Is 100mm of concrete enough? (air-conditioned buildings)

A question often asked by architects and designers; "is 100mm of concrete enough to achieve thermal mass?".

In air-conditioned buildings the heating/cooling cycle is generally limited to 24 hours because the tighter control of temperature should ensure there is no build up of heat in the fabric over periods longer than a day. This might suggest that 100mm of concrete would provide the optimal level of thermal mass needed to reduce the air conditioning load. Whilst this is true for a concrete floor slab exposed on one side (i.e. the soffit), in practice slabs are often exposed on both sides or internally. This greatly increases the surface area for heat absorption and the effective depth of concrete that can be utilised in a 24 hour period, which in turn significantly increase the cooling capacity provided by the slab (see figure 2) This is commonly achieved by combining an exposed soffit with underfloor mechanical ventilation, enabling heat transfer from top and bottom slab surfaces.

Similarly, another option is to have an exposed soffit in conjunction with hollow cores through which air is channelled, which is another way of maximising the heat transfer area e.g. the Termodeck or Concrete Core Cooling systems. As these systems incorporate mechanical ventilation, they are also able to ensure air passing over the concrete is relatively turbulent, which significantly increases the rate of heat transfer at the surface and, as a consequence, the depth heat will penetrate in the limited time available; its worth noting that the 100mm benchmark often quoted assumes the use of natural ventilation i.e. smooth/laminar air flow at the surface, resulting in a lower rate of heat transfer.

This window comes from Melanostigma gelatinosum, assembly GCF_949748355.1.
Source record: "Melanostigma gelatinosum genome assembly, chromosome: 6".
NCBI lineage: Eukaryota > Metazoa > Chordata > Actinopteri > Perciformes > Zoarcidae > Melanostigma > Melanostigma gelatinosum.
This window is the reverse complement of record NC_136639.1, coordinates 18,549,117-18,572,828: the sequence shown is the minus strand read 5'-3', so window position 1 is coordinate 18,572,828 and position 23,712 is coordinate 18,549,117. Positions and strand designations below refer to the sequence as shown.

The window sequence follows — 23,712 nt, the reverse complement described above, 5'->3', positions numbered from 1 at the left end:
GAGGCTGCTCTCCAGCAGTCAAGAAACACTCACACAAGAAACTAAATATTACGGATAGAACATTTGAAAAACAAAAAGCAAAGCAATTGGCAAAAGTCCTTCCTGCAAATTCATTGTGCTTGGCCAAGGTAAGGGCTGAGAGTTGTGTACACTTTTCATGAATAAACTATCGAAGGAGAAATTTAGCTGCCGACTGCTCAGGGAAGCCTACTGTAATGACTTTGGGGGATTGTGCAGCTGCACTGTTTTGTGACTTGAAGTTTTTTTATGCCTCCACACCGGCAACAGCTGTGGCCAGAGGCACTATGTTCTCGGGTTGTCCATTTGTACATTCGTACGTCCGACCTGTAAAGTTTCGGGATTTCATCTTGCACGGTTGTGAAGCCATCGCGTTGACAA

A further active cooling option increasing in popularity is the use water rather than air to regulate slab temperature, made possible by embedding water pipes in the soffit.  Heat flow between the water and the concrete is by conduction, making it relatively rapid, enabling all the available thermal mass in the slab can be exploited. Hydrodeck and Climaspan are examples of this system.

So, in conclusion regardless of whether a passive or active approach to cooling is used, the thermal mass in precast or insitu floor slabs with depths well in excess of 100mm can be fully utilised to maximise cooling output and provide enhanced performance during hot conditions. The suggestion sometimes made that a 100mm of concrete provides sufficient thermal mass is too simplistic and fails to take account of how floors are actually used in practice and the range of conditions under which they must perform.

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